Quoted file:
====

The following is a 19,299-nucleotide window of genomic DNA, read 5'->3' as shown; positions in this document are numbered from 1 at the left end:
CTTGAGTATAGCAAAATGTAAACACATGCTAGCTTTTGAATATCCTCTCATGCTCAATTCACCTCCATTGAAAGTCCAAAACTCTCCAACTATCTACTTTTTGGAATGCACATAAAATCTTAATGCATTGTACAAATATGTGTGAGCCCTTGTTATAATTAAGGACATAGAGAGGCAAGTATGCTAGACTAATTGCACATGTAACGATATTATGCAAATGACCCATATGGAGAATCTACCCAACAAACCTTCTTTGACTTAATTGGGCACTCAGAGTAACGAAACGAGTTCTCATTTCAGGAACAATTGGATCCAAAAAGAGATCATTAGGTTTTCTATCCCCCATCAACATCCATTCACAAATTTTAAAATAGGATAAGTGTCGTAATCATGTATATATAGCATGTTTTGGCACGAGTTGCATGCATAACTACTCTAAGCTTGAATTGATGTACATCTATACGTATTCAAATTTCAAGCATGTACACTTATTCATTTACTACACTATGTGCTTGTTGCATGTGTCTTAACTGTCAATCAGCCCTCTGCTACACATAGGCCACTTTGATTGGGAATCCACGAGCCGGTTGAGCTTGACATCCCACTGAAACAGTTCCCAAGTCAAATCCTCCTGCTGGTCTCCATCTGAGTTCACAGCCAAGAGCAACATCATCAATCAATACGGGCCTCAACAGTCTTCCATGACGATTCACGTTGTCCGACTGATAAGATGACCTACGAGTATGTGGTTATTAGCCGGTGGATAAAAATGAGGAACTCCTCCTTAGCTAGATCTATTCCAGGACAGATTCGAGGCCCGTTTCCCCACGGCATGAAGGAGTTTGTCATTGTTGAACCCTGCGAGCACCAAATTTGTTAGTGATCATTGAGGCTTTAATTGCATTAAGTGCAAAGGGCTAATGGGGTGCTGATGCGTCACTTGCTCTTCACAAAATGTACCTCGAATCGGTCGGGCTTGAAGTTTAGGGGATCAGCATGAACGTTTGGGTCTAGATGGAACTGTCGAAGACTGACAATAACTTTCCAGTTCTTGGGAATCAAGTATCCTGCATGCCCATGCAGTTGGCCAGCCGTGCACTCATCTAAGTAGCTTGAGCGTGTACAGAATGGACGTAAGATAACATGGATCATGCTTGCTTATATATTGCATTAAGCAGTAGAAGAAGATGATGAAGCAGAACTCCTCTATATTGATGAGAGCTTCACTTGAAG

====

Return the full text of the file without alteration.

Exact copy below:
The following is a 19,299-nucleotide window of genomic DNA, read 5'->3' as shown; positions in this document are numbered from 1 at the left end:
CTTGAGTATAGCAAAATGTAAACACATGCTAGCTTTTGAATATCCTCTCATGCTCAATTCACCTCCATTGAAAGTCCAAAACTCTCCAACTATCTACTTTTTGGAATGCACATAAAATCTTAATGCATTGTACAAATATGTGTGAGCCCTTGTTATAATTAAGGACATAGAGAGGCAAGTATGCTAGACTAATTGCACATGTAACGATATTATGCAAATGACCCATATGGAGAATCTACCCAACAAACCTTCTTTGACTTAATTGGGCACTCAGAGTAACGAAACGAGTTCTCATTTCAGGAACAATTGGATCCAAAAAGAGATCATTAGGTTTTCTATCCCCCATCAACATCCATTCACAAATTTTAAAATAGGATAAGTGTCGTAATCATGTATATATAGCATGTTTTGGCACGAGTTGCATGCATAACTACTCTAAGCTTGAATTGATGTACATCTATACGTATTCAAATTTCAAGCATGTACACTTATTCATTTACTACACTATGTGCTTGTTGCATGTGTCTTAACTGTCAATCAGCCCTCTGCTACACATAGGCCACTTTGATTGGGAATCCACGAGCCGGTTGAGCTTGACATCCCACTGAAACAGTTCCCAAGTCAAATCCTCCTGCTGGTCTCCATCTGAGTTCACAGCCAAGAGCAACATCATCAATCAATACGGGCCTCAACAGTCTTCCATGACGATTCACGTTGTCCGACTGATAAGATGACCTACGAGTATGTGGTTATTAGCCGGTGGATAAAAATGAGGAACTCCTCCTTAGCTAGATCTATTCCAGGACAGATTCGAGGCCCGTTTCCCCACGGCATGAAGGAGTTTGTCATTGTTGAACCCTGCGAGCACCAAATTTGTTAGTGATCATTGAGGCTTTAATTGCATTAAGTGCAAAGGGCTAATGGGGTGCTGATGCGTCACTTGCTCTTCACAAAATGTACCTCGAATCGGTCGGGCTTGAAGTTTAGGGGATCAGCATGAACGTTTGGGTCTAGATGGAACTGTCGAAGACTGACAATAACTTTCCAGTTCTTGGGAATCAAGTATCCTGCATGCCCATGCAGTTGGCCAGCCGTGCACTCATCTAAGTAGCTTGAGCGTGTACAGAATGGACGTAAGATAACATGGATCATGCTTGCTTATATATTGCATTAAGCAGTAGAAGAAGATGATGAAGCAGAACTCCTCTATATTGATGAGAGCTTCACTTGAAG